Noble Gas vs Inert Gas
Noble gases are inert gases, but all inert gases are not noble gases.
Noble gases are the group of elements which belongs to the group 18 of the periodic table. They are nonreactive or have a very low chemical reactivity. All the chemical elements in this group are monoatomic gases, colorless, and odorless. There are six noble gases. They are helium (He), neon (Ne), Argon (Ar), Krypton (Kr), Xenon (Xe), and Radon (Rn). Noble gases are different from other elements due to their minimal reactivity.
The reason for this can be explained by their atomic structure. All the noble gases have a completely-filled outer shell. In other words, they have competed octet which restricts them from participating in chemical reactions. Sometimes noble gases are also known as group 0 gases, considering their valency is zero. Though this is believed in common, later scientists have found some of the compounds made by these noble gases. So the reactivity follows the order Ne < He < Ar < Kr < Xe < Rn.
Noble gases have very weak inter-atomic interactions. Weak Van der Waals interactions are the inter-atomic forces which can be seen between noble gas atoms. These forces increase as the size of the atom increases. Because of the weak forces, their melting points and boiling points are very low. The boiling point and the melting point of an element have somewhat similar values.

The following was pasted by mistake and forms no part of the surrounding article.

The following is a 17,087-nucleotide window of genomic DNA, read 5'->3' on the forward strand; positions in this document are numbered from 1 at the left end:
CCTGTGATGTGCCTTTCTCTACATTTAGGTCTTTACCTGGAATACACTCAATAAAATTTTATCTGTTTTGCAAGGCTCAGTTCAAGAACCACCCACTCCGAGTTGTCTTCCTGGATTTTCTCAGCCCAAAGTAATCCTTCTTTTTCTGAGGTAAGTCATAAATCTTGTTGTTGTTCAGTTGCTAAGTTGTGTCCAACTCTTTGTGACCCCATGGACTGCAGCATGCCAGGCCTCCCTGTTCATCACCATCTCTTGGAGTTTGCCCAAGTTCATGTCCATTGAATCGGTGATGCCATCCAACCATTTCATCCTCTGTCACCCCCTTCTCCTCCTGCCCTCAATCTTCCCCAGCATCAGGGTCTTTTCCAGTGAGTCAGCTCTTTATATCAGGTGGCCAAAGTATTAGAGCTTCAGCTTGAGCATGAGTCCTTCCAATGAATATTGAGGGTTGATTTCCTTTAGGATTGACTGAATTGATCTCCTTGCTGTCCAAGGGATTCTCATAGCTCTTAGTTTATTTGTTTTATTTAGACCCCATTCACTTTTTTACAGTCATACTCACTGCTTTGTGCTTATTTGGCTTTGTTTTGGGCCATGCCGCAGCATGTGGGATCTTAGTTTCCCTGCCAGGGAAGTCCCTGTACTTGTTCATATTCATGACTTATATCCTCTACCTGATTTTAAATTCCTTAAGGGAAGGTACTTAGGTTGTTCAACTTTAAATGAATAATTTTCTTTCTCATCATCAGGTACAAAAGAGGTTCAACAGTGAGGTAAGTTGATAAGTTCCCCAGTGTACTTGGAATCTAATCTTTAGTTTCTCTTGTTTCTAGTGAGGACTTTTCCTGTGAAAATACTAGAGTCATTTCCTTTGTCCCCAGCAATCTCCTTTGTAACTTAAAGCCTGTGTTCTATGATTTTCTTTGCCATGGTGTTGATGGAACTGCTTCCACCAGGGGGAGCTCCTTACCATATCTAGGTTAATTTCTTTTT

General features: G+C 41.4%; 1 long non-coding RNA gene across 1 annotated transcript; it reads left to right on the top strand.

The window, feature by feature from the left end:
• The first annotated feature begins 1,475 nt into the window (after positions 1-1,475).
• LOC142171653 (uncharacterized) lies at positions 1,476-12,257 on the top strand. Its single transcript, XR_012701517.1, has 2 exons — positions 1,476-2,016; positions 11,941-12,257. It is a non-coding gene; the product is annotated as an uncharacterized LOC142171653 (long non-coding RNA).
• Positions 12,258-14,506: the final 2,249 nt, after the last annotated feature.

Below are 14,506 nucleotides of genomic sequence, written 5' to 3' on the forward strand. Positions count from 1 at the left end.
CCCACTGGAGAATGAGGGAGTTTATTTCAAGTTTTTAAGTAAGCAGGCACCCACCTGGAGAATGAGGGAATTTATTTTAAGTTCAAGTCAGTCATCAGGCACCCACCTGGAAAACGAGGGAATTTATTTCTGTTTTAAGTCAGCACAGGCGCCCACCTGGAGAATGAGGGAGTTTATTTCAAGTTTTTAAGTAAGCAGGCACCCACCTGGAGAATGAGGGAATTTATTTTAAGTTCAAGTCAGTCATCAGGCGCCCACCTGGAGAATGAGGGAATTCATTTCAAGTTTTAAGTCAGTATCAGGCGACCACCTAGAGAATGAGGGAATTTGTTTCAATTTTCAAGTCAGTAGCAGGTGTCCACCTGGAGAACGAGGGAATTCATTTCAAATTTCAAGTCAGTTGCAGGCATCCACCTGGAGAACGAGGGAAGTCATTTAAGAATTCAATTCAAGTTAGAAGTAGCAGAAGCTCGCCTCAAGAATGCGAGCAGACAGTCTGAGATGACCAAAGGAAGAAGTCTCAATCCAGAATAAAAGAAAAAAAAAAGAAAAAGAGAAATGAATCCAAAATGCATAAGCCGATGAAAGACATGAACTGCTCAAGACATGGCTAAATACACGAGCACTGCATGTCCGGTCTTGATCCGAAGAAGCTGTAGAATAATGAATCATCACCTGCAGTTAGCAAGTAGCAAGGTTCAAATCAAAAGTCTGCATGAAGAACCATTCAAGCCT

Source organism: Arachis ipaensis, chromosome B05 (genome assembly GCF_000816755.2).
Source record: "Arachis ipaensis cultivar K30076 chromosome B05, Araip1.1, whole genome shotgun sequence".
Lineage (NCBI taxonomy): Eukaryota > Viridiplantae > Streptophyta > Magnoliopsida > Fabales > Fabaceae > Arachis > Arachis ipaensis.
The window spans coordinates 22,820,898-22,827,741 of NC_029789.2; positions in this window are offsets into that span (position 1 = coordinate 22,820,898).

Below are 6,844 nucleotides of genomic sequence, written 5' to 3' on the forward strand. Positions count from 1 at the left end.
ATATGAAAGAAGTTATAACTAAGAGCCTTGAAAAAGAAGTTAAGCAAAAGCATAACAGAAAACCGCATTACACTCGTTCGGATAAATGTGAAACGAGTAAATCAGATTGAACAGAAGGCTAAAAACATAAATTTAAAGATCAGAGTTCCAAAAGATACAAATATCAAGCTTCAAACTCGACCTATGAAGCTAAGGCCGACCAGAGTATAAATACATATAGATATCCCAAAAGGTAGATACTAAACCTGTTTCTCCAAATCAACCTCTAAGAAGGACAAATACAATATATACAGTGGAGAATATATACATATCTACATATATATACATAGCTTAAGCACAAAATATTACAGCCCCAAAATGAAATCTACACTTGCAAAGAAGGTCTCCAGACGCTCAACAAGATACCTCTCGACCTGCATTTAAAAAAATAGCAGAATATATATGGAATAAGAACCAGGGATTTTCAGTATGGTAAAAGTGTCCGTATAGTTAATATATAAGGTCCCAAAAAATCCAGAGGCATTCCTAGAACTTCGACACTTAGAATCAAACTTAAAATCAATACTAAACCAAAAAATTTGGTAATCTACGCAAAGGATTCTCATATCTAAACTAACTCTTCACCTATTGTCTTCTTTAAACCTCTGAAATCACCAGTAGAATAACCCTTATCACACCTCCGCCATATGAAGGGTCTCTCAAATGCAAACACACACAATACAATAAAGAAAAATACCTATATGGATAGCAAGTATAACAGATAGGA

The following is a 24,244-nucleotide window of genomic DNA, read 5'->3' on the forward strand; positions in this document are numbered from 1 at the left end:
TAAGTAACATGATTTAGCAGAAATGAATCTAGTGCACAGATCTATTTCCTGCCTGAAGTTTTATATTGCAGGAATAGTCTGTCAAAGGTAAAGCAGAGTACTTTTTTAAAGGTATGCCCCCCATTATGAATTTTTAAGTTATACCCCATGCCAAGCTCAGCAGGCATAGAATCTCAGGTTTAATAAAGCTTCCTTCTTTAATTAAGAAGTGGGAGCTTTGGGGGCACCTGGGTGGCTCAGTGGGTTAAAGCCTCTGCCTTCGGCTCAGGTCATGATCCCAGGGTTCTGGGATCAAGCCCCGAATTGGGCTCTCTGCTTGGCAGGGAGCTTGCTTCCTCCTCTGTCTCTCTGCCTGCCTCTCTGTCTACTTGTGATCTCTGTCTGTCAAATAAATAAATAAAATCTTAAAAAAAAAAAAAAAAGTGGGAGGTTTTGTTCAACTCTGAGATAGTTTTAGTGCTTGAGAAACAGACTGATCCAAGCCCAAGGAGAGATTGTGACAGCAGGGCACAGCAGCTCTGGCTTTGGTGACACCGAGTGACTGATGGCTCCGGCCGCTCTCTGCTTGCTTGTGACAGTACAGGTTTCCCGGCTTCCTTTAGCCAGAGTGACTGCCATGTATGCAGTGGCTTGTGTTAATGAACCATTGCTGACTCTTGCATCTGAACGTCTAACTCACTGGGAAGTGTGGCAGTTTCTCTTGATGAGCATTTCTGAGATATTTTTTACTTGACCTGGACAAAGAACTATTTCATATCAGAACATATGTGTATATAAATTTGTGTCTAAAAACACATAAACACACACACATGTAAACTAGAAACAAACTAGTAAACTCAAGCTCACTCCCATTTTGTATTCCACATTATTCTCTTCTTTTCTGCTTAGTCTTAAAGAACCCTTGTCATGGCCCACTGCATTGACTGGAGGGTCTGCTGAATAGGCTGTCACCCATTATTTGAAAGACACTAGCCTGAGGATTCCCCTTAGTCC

Among all the noble gases, helium is little bit different. It has the lowest boiling point and the melting point from all. It is the smallest element. It shows superfluidity. So it cannot be solidified by cooling under standard conditions. From helium to radon down the group, atomic radius increases due to the increasing number of electrons and ionization energy decreases because expelling the outer most electrons becomes easier when the distance to it from the nucleus gets increased.
Noble gases are obtained from air by methods of liquefaction of gases and then fractional distillation. Among these elements, radon is radioactive. Its isotopes are unstable. 222Rn isotope has a half life of 3.8 days. When it decays it forms helium and polonium.
Noble gases are used as cryogenic refrigerants, for superconducting magnets, etc. Helium is used as a component of breathing gases, as a lifting gas in balloons and a carrier medium in gas chromatography. Normally noble gases are used to provide inert atmospheric conditions for experiments.
Inert gas is a gas which doesn’t undergo chemical reactions. This is considered in a set of given conditions, and when the conditions are changed, they may react again. Normally noble gases are inert gases. Nitrogen is also considered to be an inert gas under some conditions. These are used to prevent undesirable chemical reactions from happening.
What is the difference between Noble Gas and Inert Gas?
- Noble gases are inert gases, but all inert gases are not noble gases.
- Inert gases are not reactive under some conditions whereas noble gases can be reactive and make compounds.
- Noble gases are elemental, but inert gases may not. Inert gases may be compounds.